Do you know what ADB means? Have you ever flirted with unknown sources? Do you ever read scary headlines about malware and viruses on Android-based devices and think "My God! What kind of world am I raising my children in?"
OK. Let's back up. There's a bit of Android-based malware — please don't call it a virus — making headlines this week. Again. It's called ADB.Miner and can run on Amazon Fire TV and mine for cryptocurrency in the background, basically rendering an already-not-too-powerful piece of hardware fairly worthless. That's not good.
Why Fire TV? Because it's a device running Android. Amazon's custom build of Android, but it's still Android.
But isn't the sort of thing that just happens. You — that is, the user — have to do a few things to get infected in the first place.
Repeat: Your Amazon Fire TV Stick or Amazon Fire TV should not be hit with this malware simply because it exists.
What is ADB.Miner, and why is it so scary?
The malware in question — dubbed "ADB.Miner" because that's its package name — is one of those things that mines for cryptocurrency in the background using your hardware, unbeknownst to you.
It's mostly been localized to China, which isn't all that surprising given the nature of things. China is outside the Google Play and Amazon ecosystems — both of which have pretty stringent checks for this sort of thing.
@GossiTheDog inspired me to take a look back at the ADB.Miner worm, which I've been fingerprinting on February. It seems that it lives and it feels pretty well. I've checked out two days (4th, 5th of June) - about 40 000 unique IP addresses. I'll provide some deep analysis soon. pic.twitter.com/HZcTkMPW5o— Piotr Bazydło (@chudyPB) June 8, 2018
That indeed looks scary — but it's not, really. Especially if you only care about Fire TV devices. There's a lot of Android out there. A lot more than we usually appreciate. And a lot of it is in China.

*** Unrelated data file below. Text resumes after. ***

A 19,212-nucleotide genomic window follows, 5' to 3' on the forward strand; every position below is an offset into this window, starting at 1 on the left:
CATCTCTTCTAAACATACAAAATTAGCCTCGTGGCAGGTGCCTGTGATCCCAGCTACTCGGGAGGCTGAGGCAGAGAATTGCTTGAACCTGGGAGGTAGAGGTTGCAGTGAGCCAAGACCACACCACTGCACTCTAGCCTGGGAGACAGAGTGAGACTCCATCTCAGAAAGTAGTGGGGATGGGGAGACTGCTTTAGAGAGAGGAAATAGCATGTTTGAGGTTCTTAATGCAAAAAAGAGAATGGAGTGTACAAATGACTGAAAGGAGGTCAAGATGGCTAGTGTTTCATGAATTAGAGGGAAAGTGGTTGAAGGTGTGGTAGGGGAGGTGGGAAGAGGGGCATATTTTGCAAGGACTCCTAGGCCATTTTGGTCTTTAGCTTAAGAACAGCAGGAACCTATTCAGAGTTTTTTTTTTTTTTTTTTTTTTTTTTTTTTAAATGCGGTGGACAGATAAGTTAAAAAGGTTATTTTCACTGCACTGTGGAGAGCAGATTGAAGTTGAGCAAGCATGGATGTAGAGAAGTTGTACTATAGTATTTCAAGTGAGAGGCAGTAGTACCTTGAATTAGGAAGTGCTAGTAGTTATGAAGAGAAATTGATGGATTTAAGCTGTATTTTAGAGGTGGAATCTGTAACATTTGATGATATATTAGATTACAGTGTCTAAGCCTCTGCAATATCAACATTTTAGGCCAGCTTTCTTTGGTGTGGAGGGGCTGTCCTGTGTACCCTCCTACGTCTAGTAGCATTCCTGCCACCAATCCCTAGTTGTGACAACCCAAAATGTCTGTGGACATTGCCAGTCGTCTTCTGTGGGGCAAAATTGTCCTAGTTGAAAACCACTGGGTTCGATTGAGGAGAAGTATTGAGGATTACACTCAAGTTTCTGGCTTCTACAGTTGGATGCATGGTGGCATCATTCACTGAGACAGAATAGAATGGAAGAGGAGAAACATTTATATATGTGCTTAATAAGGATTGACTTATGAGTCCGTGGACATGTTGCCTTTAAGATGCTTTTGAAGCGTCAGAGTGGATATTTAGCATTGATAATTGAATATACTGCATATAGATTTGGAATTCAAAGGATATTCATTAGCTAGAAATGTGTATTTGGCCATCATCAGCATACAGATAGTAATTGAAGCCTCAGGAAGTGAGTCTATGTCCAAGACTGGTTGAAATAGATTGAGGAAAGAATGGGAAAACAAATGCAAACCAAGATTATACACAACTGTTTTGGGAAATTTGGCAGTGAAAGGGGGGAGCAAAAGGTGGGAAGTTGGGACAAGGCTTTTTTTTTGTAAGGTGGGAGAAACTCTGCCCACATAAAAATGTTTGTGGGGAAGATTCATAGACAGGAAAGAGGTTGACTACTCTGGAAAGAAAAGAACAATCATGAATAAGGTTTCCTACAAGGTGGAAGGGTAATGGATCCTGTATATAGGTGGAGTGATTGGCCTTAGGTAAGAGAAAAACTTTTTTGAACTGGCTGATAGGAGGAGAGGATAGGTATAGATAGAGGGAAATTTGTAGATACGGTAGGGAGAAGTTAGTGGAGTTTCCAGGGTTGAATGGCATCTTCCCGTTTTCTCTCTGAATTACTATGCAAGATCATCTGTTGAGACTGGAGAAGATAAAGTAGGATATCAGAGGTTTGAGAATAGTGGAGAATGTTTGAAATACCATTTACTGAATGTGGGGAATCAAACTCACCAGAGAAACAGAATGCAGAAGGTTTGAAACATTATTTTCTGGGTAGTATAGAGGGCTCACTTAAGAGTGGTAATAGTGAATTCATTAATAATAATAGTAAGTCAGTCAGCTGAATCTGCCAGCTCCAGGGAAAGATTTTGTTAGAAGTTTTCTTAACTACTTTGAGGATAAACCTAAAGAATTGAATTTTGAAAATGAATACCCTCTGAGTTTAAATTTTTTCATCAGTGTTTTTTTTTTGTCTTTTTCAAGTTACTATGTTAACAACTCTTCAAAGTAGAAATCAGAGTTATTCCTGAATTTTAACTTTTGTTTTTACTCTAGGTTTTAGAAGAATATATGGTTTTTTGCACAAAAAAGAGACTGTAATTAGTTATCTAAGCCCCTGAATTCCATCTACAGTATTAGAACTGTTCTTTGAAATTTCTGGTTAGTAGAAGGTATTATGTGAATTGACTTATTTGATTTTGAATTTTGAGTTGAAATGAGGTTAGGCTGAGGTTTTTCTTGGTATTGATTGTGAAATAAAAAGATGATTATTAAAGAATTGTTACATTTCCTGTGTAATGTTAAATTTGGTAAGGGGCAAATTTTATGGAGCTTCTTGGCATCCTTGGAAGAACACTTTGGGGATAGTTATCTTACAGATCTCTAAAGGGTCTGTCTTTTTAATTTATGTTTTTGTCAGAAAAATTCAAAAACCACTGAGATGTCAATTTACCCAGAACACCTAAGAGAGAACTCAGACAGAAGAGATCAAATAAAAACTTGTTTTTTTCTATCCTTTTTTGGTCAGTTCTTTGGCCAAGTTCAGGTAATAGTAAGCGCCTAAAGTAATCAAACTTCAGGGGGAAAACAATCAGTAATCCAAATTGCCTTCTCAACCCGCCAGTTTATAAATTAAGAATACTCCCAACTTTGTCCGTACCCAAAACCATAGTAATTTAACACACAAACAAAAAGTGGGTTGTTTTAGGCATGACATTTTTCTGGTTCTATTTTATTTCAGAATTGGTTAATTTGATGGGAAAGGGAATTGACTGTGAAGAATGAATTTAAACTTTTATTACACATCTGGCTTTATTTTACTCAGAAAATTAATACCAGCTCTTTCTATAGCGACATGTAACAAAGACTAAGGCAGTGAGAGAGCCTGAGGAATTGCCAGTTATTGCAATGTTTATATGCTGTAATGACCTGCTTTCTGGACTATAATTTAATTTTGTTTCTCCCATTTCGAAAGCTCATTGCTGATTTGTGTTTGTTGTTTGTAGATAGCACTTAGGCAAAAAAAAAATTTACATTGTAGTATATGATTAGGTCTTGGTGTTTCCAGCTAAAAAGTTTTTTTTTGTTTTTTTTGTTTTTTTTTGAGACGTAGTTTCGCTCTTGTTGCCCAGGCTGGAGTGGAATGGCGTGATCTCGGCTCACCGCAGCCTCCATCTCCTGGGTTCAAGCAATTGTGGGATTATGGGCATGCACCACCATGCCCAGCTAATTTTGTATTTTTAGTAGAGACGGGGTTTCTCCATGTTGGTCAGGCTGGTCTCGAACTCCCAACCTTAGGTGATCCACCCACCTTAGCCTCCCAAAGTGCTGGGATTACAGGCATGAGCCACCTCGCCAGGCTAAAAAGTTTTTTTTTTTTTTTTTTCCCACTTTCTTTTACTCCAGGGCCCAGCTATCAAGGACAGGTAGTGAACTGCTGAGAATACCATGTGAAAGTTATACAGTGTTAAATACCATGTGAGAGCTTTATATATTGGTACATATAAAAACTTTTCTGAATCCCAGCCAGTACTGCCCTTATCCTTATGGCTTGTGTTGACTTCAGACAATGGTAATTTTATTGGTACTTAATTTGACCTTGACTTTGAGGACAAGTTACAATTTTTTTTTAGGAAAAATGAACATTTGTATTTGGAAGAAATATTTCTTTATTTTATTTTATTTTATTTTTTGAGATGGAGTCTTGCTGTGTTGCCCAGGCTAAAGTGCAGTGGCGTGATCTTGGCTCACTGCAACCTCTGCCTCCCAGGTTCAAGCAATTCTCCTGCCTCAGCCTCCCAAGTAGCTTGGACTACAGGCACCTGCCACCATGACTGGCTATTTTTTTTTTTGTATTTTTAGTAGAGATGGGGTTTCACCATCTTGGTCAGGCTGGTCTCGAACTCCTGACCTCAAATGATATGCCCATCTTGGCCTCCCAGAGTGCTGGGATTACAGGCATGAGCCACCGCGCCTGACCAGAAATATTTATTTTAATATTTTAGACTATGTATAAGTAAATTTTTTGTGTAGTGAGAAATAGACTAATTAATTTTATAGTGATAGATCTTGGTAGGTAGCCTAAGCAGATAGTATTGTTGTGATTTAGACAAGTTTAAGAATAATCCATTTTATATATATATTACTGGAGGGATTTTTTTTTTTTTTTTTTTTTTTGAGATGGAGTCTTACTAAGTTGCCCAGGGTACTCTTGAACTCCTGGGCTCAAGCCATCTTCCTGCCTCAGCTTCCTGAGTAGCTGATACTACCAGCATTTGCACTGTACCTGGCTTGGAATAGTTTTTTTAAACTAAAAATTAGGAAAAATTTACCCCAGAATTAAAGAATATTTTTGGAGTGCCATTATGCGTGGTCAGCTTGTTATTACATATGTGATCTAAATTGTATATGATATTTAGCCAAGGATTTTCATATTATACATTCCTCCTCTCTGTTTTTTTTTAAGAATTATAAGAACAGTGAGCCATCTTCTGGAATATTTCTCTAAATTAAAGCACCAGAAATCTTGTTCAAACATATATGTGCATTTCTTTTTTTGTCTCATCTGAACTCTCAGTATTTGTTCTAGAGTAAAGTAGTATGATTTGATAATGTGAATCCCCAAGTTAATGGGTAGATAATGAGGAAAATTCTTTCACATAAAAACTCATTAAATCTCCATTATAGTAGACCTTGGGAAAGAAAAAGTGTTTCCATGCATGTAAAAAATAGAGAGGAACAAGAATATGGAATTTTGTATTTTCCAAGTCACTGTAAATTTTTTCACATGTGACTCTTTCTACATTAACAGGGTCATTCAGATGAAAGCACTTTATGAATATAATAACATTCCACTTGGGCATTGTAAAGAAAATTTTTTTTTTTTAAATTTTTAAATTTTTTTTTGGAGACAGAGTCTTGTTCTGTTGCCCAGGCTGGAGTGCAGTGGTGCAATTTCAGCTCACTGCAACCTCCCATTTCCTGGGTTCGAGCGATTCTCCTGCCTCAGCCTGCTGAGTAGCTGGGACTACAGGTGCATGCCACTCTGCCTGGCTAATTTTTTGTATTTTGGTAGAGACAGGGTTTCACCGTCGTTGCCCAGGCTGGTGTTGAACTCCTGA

If you go hunting for the ADB.Miner malware on your Fire TV device (it's not visible like other apps) you'll end up finding something called "Test," and with a package name of com.google.time.timer. That's how you know you've been bit.
So what's going on with ADB.Miner, then?
Here's the deal: Like virtually every other piece of Android malware, infection requires the user to install an infected application. And that requires the user to have turned off a couple of safeguards. In this case, we're talking about turning on the "unknown sources" option for the Fire TV device, which allows apps from outside a predetermined app store to be loaded. (There's nothing inherently wrong with that, unless you end up installing an infected application from outside a predetermined app store — ya know, one that checks for malware first.)
ADB.Miner is an Android thing, not a Fire TV thing. It's just that Fire TV is inexpensive and tweakable.
And this one also requires ADB access — that's short for Android Debug Bridge — which allows (among other things) apps to be installed via a command line. Where things get a little tricky is that with Fire TV enabling ADB also means you've enabled ADB over Wifi — it opens up Port 5555. (You can sniff for yourself and see, if you'd like.)
If a Fire TV device is infected, it'll be able to sniff out other Fire TV devices on your network that also have ADB access enabled (because it scans for the port that ADB uses). Then it'll infect that other device.
ADB not enabled? Port 5555 isn't enabled. And the malware can't spread itself to other devices.
Repeat: By default on Fire TV, the "Unknown Sources" option is turned off. And ADB access is turned off. So Port 5555 is closed.
Why we're not overly worried about ADB.Miner, and what you can do about it
Why is ADB.Miner making waves again? That's not entirely clear. It ramped up earlier this year, then kind of died out. But it's begun to surge again.https://twitter.com/mdrndad/status/1006563250253828098
And like virtually all other Android malware, it only happens because multiple safety nets have been ignored. Don't allow unknown sources. Don't enable ADB access unless you absolutely need it. (And turn it off when you're done.) Don't allow connections from other devices unless you're 100 percent sure you're the one trying to connect. (That's an additional check built into Android for connecting via ADB.)
And don't buy "cracked" Amazon Fire Sticks. You have no idea what people have done to them.
If you have a Fire TV Stick or Fire TV that has been infected, you've got a few options. One is to hard-reset the thing. The other is to take that $39 stick and throw it in the trash can and think about what you've done. (We've reached out to Amazon to see if they have anything to say, but, frankly, this is an Android thing. Not really a Fire TV thing.)
But the best thing to do? Try to stay out of this sort of trouble in the first place.
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